"That is my biggest thing -- to dig up as many options as possible," Keefer said.

In related business, city commissioner Jeremiah Corbin asked the county to share the cost of having the U.S. Army Corps of Engineers conduct a Section 22 study involving Park Creek and Silver Creek. According to paperwork submitted, the study was recommended "to evaluate alternatives for flood risk management."

The study will use updated hydrology and hydraulics modeling to evaluate alternatives and update costs for projects identified in a study conducted following the 1993 flood. These include a detention dam on Park Creek upstream from Madison, a detention pond west of US-81 on a Park Creek tributary, and improving the railroad bridge.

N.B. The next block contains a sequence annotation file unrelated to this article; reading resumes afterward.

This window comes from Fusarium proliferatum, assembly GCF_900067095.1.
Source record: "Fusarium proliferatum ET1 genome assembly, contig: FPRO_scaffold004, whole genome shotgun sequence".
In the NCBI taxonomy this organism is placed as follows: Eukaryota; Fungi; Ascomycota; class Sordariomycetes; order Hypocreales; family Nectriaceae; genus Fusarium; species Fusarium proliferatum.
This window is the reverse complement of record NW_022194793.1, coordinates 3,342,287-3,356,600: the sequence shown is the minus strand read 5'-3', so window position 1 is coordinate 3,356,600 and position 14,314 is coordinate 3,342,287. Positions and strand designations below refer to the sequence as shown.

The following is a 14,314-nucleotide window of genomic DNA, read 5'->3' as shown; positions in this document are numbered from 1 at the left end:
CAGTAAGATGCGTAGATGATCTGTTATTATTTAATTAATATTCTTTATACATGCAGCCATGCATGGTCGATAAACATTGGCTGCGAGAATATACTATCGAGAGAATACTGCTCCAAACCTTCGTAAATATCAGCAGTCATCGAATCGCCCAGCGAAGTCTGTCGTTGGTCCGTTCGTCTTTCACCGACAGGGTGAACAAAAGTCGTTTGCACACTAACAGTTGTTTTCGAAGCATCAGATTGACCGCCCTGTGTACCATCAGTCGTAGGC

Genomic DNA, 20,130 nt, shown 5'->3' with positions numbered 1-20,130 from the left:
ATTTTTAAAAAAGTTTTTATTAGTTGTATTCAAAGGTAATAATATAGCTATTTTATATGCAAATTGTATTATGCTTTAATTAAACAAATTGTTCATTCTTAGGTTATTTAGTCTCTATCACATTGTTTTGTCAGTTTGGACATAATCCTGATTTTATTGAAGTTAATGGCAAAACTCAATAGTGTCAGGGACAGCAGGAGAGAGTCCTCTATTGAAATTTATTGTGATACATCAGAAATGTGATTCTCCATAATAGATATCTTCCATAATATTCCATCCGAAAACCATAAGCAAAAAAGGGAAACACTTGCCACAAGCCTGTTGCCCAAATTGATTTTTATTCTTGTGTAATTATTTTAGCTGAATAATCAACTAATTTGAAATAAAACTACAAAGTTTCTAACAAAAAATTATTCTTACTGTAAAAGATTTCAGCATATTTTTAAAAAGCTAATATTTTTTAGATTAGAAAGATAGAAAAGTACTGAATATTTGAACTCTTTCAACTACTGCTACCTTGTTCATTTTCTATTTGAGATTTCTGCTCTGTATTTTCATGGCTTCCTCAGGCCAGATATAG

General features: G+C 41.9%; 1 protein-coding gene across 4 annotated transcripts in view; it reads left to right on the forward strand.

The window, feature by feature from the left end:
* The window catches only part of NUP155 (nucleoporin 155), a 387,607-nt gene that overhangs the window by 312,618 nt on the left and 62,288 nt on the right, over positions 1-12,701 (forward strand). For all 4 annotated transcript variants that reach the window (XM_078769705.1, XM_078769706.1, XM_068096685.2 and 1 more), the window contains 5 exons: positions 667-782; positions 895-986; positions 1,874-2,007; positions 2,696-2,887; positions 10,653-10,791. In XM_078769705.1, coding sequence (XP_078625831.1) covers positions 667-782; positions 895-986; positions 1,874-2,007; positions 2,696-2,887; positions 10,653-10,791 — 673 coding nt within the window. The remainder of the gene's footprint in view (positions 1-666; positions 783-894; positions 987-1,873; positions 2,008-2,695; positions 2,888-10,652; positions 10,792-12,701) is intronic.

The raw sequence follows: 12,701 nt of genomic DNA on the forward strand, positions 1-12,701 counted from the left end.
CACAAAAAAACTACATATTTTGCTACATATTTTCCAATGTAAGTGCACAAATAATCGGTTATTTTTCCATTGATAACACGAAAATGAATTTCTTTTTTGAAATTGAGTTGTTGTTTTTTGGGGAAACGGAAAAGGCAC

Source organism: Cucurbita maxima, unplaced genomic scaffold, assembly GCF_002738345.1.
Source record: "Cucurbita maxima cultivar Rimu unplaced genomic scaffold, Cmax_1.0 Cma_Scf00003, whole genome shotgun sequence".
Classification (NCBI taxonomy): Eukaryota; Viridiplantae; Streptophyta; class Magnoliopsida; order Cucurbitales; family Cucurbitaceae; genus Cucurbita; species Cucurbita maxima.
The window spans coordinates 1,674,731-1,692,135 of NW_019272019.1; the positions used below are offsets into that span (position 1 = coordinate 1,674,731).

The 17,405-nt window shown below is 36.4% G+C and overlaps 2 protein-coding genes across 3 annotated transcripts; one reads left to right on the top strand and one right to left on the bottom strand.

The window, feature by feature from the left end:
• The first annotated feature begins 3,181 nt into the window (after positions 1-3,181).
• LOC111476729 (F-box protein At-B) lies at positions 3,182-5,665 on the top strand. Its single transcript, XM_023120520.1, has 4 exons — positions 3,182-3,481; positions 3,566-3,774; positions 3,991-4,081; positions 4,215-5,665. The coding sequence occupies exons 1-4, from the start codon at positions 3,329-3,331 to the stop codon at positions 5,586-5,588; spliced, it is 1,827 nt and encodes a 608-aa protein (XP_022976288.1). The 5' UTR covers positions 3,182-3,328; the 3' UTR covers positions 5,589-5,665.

Corbin said the county "led the charge" on Phase I, and city officials thought the county would want to be involved with Phase II. He indicated administrative work will be done by the city engineer's office.

"For this partnership, we're just looking for money from the county," Corbin said.

Janke said the requested funds could come from the Emergency Management budget, but that fund would have to be supplemented.

Corbin explained the study would make local governments eligible for funding from federal programs. Shelli Gust, commission administrative officer, affirmed that a Section 22 study was required to be eligible for Corps cost-sharing programs.